Becoming a Pandemic Painter
My aunt Therese Brodie was an artist/art teacher. When I was in junior high, I spent a summer at her farm in upstate New York. During those six weeks, she taught me to notice, to really "see" the environment. I was used to drawing "mushroom trees" but she helped me realize that trees were not brown trunks topped by green circles. She forced me to really look at tree bark and notice that it was grey, black, purple, green, brown, and a host of other colors. That summer left an impression on me.
Fast forward five decades. While most of my life was spent in the midwest, my husband Steve and I were lucky to be able to relocate four years ago to the central coast of California. It has been an amazing visual feast for me and my iphone 11 pro max. Many of my photographs focus on texture, pattern, and intricate details. I am trying to capture what needs to be noticed. I am trying to develop a particular point of view.
This part of California is home to many artists so it should not be a surprise that soon I became interested in translating the beauty of this land into paint. I have never painted, only taken photos, so this has been a challenge. Sometime mid-pandemic, I decided to take an online course in abstract painting from Tracy Verdugo. (Check her out at tracyverdugo.com.) Tracy's courses -- some free-- were invitations to explore without judgment. She told us to play, to freely express, and to take risks. A mistaken mark on a page is not a mistake, just an invitation to think about what will be the next mark. How will you use that "mistake?" I have since discovered other online inspirational communities and instructors. Would I be doing this if we were not forced to stay home and shelter in place? Probably not. This has definitely been a positive upside to this crazy year. During the pandemic months I signed up for as many free or low cost online art courses as I could find that focused on Abstract Expression. Louise Fletcher, artist in the UK, is one. Art2Life with Nick Wilton another. I have always struggled with drawing realistic pictures, so this was an easier on ramp for me into this new art form, guided by these wise artists.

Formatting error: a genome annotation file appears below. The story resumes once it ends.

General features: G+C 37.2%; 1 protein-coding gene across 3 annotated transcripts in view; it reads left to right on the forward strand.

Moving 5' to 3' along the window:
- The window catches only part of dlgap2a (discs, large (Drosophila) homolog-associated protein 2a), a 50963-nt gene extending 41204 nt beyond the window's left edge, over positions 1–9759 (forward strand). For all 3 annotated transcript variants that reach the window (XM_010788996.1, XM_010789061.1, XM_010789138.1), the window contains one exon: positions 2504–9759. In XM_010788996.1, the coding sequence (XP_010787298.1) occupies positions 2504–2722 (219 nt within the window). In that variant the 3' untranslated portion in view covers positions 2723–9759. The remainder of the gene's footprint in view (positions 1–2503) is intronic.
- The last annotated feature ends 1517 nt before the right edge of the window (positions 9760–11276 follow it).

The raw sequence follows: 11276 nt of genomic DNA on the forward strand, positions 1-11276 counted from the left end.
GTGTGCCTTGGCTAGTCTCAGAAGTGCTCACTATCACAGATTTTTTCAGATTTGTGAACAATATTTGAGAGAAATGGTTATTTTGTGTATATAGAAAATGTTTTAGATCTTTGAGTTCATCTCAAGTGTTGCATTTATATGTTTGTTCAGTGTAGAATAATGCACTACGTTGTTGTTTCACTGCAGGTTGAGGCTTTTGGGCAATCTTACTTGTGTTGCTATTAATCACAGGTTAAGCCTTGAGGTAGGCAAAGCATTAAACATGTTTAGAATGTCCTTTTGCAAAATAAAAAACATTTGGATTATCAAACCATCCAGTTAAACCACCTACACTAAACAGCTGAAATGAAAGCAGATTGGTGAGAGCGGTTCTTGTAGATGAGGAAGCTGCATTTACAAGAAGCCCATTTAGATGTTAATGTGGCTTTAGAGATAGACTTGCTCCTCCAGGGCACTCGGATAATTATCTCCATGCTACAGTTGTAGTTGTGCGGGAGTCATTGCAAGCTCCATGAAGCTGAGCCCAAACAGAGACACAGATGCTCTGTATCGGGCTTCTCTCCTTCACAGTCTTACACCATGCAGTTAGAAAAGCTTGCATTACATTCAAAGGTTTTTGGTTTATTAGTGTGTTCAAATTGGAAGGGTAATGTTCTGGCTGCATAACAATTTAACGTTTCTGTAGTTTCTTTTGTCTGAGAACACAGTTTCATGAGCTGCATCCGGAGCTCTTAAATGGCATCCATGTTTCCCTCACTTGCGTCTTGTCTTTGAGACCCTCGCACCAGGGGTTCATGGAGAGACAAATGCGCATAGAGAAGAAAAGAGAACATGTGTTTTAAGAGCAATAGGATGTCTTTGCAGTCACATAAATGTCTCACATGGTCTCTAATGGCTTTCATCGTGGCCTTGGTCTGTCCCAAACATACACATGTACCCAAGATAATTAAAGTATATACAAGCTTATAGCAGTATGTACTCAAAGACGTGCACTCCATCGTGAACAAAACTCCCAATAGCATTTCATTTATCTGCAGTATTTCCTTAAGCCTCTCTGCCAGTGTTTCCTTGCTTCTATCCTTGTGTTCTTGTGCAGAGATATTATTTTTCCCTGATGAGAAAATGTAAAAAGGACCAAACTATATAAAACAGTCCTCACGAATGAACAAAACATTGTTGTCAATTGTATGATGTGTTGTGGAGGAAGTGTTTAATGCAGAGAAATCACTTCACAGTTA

Currently, I still continue to learn and experiment with new medium and sources of inspiration. While I have always been a teacher and continue to work on writing two crime thrillers, this painting obsession is a new outlet of expression for me. I am a learner at heart and always excited to learn and grow and try new things.
I invite you to enjoy browsing through my journey of expression. If you are interested in owning one of these, you may contact me at firstname.lastname@example.org. (My husband would love it if I found homes for some of the over 115 paintings I have churned out!) Otherwise just enjoy! You can also see many of my photos and some art on instagram. Look for bdillvarga...
Note: I have organized these by size of the painting. There currently are over a dozen pages, each one housing a different size painting. Most of these right now are done in acrylic on a quality watercolor weight paper (140 lb). Some have collage integrated in them. A few have charcoal or crayon marks here and there. I have also used Posca pens. None are matted, nor framed. I am beginning to try my hand at painting on stretched canvases (which could be hung on a wall without being framed) and will soon be painting on 12 x 12 birch wood panels. Most of these 115 are relatively small. The largest work is a canvas I am working on now that is 24 x 30 (not pictured here), but hopefully I'll get more comfortable with larger sizes in the future.
Thanks for joining me on my journey!